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Once the signature has been set, in idiomatic rust, you don't work with pointers at all, you will only work with slices (borrowed) or owned buffers.

let mut input = vec![0u8; 1000];

// ...
let pixels = &mut input;

// you can swap rows this way
let tmp = pixels[i_top * bytesPerRow ..(i_top + 1) * bytesPerRow].to_vec(); // move to an owned tmp buffer
pixels[i_top * bytesPerRow ..(i_top + 1) * bytesPerRow].copy_from_slice(&pixels[i_bottom * bytesPerRow ..(i_bottom + 1) * bytesPerRow]);
pixels[i_bottom * bytesPerRow ..(i_bottom + 1) * bytesPerRow].copy_from_slice(&tmp);


2 Likes

Thanks for the info since I started wondering what the postfix increment would look like :slight_smile:

Thanks using usize now also the pixels incoming would be from ffi (android/ios and maybe web if the framework reaches there :crossed_fingers: ) sometimes it might be from a rust vec or not

Thanks for this I updated like

 fn flip_in_place(pixels: *mut u8, length: usize, bytes_per_row: usize, height: usize) {
    let mut slice = unsafe { std::slice::from_raw_parts_mut(pixels, length) };
    let mut i_top = 0;
    let mut i_bottom = height - 1;
    let middle = height / 2;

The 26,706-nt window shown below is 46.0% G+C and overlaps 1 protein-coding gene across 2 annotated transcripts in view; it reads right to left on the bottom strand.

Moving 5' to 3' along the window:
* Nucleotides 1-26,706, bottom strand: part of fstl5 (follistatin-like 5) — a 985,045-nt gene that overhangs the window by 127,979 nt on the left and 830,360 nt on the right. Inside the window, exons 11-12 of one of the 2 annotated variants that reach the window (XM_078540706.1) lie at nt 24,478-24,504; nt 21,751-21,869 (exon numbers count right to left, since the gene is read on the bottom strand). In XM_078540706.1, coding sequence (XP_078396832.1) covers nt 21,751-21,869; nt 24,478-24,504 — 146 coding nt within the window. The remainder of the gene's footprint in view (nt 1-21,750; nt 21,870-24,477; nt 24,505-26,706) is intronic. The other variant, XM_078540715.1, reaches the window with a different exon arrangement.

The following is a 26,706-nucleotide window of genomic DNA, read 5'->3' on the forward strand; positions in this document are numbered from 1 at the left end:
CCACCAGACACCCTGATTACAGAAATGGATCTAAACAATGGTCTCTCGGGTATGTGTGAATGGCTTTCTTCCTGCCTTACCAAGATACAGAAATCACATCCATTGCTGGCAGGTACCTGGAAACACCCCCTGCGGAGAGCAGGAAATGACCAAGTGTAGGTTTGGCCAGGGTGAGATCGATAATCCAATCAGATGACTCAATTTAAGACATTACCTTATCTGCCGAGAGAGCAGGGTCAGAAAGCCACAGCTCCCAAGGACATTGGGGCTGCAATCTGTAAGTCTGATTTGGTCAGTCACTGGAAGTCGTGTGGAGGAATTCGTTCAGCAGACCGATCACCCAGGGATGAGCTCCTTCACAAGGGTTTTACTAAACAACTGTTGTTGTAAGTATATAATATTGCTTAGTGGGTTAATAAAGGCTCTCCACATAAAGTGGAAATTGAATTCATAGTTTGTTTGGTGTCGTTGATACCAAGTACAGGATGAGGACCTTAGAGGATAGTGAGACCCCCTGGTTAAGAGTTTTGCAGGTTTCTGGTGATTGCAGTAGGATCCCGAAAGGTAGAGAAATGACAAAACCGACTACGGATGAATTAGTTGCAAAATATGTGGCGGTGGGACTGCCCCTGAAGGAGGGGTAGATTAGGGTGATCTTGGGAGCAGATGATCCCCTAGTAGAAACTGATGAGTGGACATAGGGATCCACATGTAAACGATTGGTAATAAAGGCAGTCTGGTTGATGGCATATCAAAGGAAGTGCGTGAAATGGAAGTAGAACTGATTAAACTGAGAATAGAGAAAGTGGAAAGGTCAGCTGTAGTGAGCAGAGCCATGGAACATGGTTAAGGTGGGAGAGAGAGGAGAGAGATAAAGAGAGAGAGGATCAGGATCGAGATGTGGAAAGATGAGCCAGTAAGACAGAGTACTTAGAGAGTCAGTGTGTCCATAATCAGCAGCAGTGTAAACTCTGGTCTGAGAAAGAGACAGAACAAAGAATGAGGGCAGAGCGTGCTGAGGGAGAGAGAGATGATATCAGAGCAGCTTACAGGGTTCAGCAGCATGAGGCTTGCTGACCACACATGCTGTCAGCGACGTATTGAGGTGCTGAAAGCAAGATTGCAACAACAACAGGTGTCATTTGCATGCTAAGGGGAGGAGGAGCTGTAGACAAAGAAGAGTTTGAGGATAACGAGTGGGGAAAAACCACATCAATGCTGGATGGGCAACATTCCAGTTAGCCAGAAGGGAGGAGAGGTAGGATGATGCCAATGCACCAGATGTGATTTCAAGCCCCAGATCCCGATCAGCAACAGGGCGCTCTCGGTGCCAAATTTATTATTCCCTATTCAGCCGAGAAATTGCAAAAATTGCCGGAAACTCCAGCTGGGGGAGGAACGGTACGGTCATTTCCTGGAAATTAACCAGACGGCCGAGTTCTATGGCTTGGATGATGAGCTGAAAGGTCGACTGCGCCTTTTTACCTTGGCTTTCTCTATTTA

for _ in 0..middle {
        let tmp = slice[i_top * bytes_per_row..(i_top + 1) * bytes_per_row].to_vec();
        let bottom_row = slice[i_bottom * bytes_per_row..(i_bottom + 1) * bytes_per_row].to_vec();
        slice[i_top * bytes_per_row..(i_top + 1) * bytes_per_row].copy_from_slice(&bottom_row);
        slice[i_bottom * bytes_per_row..(i_bottom + 1) * bytes_per_row].copy_from_slice(&tmp);
        i_top += 1;
        i_bottom -= 1;
    }
}

Think it might be wasteful with the extra .to_vec() ? :crossed_fingers: :sweat_smile: :crossed_fingers:

assuming:

mod GL {
    #![allow(nonstandard_style)]
    pub type ubyte = ...; // say `u8`
    pub type uint = ...; // say `u32`
}

void flipPixels (GLubyte *pixels, size_t bytesPerRow, size_t rows)
{

becomes

fn flip_pixels (
    pixels: &'_ mut [GL::ubyte], // contains `total_bytes_count`
    rows: usize,
)
{
    let bytes_per_row = pixels.len() / rows;